Your toddler is on a quest to find out how everything works. Curiosity drives her play and learning. If you say ‘no’ to her every time, it’s like pouring cold water on her natural curiosity.
Play is also one of the best ways for young children to find out about and express their feelings.
There are some great ways to encourage your child to express his
emotions – but keep in mind that play is mostly about having fun!
From about 14 months, your toddler will play side-by-side with other children, but not always with them (this is called parallel play). By the age of three, he’ll be starting to play with others. Playing with other children helps your child build important social and life skills such as sharing.
In turn, being able to share helps toddlers and children make friends and play cooperatively.
Time to play and learn
Playing lets your child’s imagination run riot. By listening, looking, touching, tasting and smelling, she starts to learn about her world. Join in these fun games and you’ll be showing her that she’s loved and valued.
Learning at this age is a type of play and can be lots of fun:
‘Touching bag’: put a variety of small objects into a bag. Ask your child to put his hand in and feel one. Is it warm or cold? Is it smooth or rough? Is it hard or soft? In doing this, you’re teaching your child to put words to objects and think about the names of different textures.
Building blocks: stacking and removing blocks can teach simple counting and maths skills.
Shakers: fill various plastic containers with sand, pebbles, rice and water. Give them a shake and discover the different sounds they make.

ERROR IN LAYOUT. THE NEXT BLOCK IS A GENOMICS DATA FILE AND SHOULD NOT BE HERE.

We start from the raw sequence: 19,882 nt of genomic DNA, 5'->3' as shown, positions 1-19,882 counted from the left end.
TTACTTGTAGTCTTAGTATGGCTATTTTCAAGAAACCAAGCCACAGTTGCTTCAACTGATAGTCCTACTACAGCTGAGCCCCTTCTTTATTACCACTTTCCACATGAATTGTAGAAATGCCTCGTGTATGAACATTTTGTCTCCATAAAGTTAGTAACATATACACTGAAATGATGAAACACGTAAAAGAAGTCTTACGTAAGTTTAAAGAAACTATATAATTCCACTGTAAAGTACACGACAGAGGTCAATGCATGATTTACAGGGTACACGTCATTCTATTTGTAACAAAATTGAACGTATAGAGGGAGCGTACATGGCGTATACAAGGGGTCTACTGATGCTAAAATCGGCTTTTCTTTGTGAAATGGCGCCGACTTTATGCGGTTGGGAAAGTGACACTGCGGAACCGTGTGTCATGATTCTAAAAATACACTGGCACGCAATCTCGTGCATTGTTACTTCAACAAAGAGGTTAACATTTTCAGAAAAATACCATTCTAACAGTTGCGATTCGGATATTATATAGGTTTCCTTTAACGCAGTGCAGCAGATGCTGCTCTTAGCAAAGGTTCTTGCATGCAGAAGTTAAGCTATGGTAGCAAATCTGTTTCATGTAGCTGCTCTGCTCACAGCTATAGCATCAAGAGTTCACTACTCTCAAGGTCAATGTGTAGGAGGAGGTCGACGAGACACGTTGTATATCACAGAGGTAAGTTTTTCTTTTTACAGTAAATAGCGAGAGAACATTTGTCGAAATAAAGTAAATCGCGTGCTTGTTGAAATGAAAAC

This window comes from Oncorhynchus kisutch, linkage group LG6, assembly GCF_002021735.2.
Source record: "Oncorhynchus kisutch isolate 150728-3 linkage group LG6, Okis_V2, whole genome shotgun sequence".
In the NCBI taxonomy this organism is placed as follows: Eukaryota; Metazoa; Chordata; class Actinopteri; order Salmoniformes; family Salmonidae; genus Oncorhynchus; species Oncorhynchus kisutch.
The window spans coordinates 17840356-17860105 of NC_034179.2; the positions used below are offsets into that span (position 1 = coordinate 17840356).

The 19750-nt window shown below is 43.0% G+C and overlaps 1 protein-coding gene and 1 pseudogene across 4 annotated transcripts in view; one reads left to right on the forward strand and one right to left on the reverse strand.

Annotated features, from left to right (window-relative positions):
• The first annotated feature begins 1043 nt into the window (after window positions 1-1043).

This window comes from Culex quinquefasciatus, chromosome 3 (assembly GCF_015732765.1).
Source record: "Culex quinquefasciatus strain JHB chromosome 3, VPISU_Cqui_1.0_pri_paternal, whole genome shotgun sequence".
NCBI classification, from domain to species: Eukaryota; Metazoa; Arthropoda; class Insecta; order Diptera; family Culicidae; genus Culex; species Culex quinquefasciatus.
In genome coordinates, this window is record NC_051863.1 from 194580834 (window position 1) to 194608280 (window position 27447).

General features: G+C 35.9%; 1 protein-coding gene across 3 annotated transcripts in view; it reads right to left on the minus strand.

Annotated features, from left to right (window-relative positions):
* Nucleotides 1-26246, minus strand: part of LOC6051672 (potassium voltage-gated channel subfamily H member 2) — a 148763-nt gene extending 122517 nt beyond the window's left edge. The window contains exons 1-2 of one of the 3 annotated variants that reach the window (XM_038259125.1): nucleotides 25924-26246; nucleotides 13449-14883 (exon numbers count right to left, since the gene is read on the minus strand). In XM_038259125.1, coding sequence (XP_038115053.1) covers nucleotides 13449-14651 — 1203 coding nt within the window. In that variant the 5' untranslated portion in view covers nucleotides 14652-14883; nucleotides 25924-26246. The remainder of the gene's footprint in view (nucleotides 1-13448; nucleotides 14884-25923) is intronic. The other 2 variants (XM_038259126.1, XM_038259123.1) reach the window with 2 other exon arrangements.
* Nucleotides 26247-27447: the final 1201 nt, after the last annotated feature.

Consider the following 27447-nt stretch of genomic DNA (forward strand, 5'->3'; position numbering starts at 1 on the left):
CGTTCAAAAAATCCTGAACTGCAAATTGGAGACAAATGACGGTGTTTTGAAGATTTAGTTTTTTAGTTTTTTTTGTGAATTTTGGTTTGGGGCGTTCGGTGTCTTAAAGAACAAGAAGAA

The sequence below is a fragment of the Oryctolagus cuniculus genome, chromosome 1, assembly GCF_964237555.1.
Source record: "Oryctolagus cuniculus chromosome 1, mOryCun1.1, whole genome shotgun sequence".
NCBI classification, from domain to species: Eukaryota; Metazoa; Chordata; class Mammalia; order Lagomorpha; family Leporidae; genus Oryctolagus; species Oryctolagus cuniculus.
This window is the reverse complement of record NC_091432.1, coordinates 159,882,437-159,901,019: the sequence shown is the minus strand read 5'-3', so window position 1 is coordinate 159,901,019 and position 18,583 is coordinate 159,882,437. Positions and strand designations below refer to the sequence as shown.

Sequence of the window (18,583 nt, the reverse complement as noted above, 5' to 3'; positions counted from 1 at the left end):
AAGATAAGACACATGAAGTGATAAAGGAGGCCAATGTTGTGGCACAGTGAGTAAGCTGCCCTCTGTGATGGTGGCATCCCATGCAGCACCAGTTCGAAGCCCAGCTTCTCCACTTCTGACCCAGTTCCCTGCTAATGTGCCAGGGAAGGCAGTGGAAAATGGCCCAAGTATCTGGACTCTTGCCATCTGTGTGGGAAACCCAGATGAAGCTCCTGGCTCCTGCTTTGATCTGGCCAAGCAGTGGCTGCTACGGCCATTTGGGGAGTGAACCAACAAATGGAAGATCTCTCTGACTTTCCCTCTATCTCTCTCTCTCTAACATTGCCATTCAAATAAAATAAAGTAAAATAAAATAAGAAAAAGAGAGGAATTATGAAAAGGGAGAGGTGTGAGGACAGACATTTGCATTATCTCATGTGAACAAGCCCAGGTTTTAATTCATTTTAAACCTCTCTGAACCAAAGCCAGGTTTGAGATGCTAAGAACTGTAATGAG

Reading with your toddler
Books open up amazing new worlds and experiences. Reading and storytelling with your child help her develop speech, imagination and even counting skills.
Well before your child learns to read and write, reading together also helps with building the foundations for literacy – the ability to speak, listen, understand, watch and draw.
And reading together can also become a much-loved ritual. Here are some ideas to help you make the most of story time with your child:
- As you read the story, talk about what’s happening in the pictures. For example, ‘Look, it’s raining so he has his umbrella up!’
- Ask him to identify things he knows in the picture. For example, ‘Where’s the emu on this page?’
- You can introduce your child to numbers by counting objects in the pictures. For example, ‘How many children are there in the playground? One, two, three …’.
- You can also just lose yourselves in the story.
The best picture books are those that stand up to reading over and over, night after night. Pop-up and lift-the-flap books are full of surprises. Your local library or bookshop might also be able to recommend some classic picture books. You can find more information on books and reading in our article on reading with your toddler
Toys can kickstart your child’s play and support your child’s development. But choosing the right toys can be tricky. Homemade toys can be a great way to play without paying. They can keep children entertained, help them learn and grow, and really fire up the imagination.